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The diverse functions of calcium in natural water oxidation

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Pantazis,  Dimitrios A.
Research Department Neese, Max Planck Institute for Chemical Energy Conversion, Max Planck Society;

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Retegan,  Marius
Research Department Neese, Max Planck Institute for Chemical Energy Conversion, Max Planck Society;

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Krewald,  Vera
Research Department Neese, Max Planck Institute for Chemical Energy Conversion, Max Planck Society;

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Neese,  Frank
Research Department Neese, Max Planck Institute for Chemical Energy Conversion, Max Planck Society;

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Cox,  Nicholas
Research Department Lubitz, Max Planck Institute for Chemical Energy Conversion, Max Planck Society;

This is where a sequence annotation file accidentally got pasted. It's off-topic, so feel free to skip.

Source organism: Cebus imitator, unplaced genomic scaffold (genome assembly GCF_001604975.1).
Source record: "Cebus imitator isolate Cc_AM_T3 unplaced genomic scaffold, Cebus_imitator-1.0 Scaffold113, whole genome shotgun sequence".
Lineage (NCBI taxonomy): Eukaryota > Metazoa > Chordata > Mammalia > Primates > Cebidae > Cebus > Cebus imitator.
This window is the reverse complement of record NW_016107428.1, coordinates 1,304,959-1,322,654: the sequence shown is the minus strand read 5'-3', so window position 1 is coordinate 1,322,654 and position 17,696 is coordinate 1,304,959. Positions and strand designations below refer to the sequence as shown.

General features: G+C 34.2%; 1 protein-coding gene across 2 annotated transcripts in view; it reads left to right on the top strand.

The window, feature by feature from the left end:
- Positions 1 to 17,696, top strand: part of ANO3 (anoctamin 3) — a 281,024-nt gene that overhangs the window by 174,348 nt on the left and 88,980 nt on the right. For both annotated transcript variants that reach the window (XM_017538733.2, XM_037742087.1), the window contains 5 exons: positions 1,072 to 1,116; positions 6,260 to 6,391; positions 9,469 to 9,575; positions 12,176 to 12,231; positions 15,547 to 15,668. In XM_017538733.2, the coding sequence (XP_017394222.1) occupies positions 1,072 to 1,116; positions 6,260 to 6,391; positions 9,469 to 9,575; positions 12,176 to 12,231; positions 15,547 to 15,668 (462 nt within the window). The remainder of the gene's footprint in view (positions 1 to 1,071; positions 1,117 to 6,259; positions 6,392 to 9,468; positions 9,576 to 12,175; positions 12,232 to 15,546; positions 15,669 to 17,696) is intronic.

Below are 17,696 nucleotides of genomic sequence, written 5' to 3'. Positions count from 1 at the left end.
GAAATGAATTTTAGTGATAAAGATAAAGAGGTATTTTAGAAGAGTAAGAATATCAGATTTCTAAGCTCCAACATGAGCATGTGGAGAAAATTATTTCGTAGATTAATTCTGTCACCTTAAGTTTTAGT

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Pantazis, D. A., Retegan, M., Krewald, V., Neese, F., & Cox, N. (2014). The diverse functions of calcium in natural water oxidation. Talk presented at 12th European Biological Inorganic Chemistry Conference. Zurich, Switzerland. 2014-08-24 - 2014-08-28. doi:10.1007/s00775-014-1159-9.


Cite as: http://hdl.handle.net/21.11116/0000-0007-A3AD-E
Abstract
Natural water oxidation, carried out by an inorganic Mn4CaO5 cluster embedded in the enzyme photosystem II of photosynthetic organisms, underpins all oxygenic life on earth [1]. Among the many poorly understood aspects of this process, which serves as the ultimate blueprint for synthetic efforts towards development of synthetic water splitting catalysts, is the role of calcium: why does the catalyst depend critically on calcium for its function, and why is natural water oxidation inhibited by very similar cations, even though they may be structurally incorporated in the catalytic cluster? We address these questions by combining recent results from spectroscopy (EPR/ENDOR), information from kinetics measurements, and extensive theoretical modelling of photosystem II and its oxygen evolving complex [1–4]. Our results suggest that the calcium ion satisfies not one but several diverse requirements, which are electronic as much as structural in nature. Most importantly, calcium simultaneously modulates the properties of not only the Mn4CaO5 cluster itself, but also of the redox-active tyrosine residue that mediates electron transfer from the water oxidation site to the photodriven charge separation site of the enzyme.